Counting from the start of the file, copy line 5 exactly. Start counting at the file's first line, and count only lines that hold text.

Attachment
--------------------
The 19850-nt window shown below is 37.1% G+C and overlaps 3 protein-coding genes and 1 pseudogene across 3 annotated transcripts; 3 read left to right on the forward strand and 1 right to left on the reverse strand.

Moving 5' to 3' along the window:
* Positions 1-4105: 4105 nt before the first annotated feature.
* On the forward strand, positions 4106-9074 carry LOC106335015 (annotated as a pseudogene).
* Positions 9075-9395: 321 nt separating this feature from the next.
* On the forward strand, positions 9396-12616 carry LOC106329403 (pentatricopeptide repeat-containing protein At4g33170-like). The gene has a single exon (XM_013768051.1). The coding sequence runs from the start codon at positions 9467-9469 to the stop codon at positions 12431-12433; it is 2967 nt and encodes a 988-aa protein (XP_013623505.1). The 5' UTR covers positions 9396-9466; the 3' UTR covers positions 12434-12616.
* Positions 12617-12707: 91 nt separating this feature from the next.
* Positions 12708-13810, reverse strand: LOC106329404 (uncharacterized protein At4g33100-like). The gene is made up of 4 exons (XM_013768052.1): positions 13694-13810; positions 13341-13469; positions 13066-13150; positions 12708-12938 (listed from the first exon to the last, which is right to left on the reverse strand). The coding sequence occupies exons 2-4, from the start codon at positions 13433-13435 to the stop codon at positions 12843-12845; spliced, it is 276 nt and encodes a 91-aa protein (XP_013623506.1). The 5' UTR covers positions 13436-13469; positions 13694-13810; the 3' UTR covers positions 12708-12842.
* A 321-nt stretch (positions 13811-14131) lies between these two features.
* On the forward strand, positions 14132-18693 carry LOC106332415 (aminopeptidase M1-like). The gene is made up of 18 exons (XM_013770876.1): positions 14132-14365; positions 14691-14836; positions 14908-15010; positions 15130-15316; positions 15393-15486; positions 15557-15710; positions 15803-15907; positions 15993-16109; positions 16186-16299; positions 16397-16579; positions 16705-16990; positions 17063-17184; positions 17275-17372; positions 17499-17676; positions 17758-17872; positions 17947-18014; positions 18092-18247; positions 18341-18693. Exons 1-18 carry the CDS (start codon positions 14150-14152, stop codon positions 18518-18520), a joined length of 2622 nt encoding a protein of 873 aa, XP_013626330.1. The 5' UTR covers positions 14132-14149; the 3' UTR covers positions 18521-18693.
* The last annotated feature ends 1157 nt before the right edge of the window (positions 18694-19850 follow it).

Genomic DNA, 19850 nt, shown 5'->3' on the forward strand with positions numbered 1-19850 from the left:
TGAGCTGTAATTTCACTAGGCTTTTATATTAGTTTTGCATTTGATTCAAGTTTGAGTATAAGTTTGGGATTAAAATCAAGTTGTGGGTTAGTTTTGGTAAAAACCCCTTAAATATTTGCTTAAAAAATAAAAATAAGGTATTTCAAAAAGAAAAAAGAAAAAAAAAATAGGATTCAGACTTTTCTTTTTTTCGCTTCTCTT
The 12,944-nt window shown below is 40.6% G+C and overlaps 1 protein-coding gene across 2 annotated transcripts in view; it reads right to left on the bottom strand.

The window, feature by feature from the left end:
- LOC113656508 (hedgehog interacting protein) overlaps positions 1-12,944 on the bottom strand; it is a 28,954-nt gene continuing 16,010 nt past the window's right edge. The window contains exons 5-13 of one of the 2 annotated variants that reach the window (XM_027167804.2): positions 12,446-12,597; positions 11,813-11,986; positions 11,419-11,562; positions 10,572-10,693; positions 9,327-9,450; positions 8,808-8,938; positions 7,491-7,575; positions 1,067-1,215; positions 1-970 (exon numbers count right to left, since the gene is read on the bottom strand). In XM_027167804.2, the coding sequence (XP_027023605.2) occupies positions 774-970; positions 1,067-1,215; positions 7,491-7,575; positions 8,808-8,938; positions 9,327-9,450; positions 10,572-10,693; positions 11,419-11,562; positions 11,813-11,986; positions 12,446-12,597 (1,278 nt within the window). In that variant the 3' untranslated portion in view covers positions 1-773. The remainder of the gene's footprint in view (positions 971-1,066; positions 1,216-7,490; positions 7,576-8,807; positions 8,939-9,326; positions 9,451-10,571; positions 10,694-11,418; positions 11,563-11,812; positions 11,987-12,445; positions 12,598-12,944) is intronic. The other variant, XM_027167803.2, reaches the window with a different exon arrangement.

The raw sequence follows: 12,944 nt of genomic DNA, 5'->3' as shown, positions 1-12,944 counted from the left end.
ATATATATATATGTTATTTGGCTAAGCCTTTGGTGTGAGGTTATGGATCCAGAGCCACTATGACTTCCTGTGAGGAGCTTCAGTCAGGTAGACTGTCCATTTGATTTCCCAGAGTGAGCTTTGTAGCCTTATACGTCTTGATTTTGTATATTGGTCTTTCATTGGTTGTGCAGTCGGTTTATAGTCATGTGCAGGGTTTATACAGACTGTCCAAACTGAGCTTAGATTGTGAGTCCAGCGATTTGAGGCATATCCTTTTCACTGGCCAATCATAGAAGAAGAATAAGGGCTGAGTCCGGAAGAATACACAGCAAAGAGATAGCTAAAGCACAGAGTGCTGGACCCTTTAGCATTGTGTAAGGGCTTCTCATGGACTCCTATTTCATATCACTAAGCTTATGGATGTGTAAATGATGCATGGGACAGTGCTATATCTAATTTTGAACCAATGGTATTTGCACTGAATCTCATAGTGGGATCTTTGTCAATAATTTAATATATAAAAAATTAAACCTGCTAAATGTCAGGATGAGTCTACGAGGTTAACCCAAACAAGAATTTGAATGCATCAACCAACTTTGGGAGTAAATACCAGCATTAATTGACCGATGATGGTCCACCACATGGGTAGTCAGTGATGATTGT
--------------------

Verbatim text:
* Positions 9075-9395: 321 nt separating this feature from the next.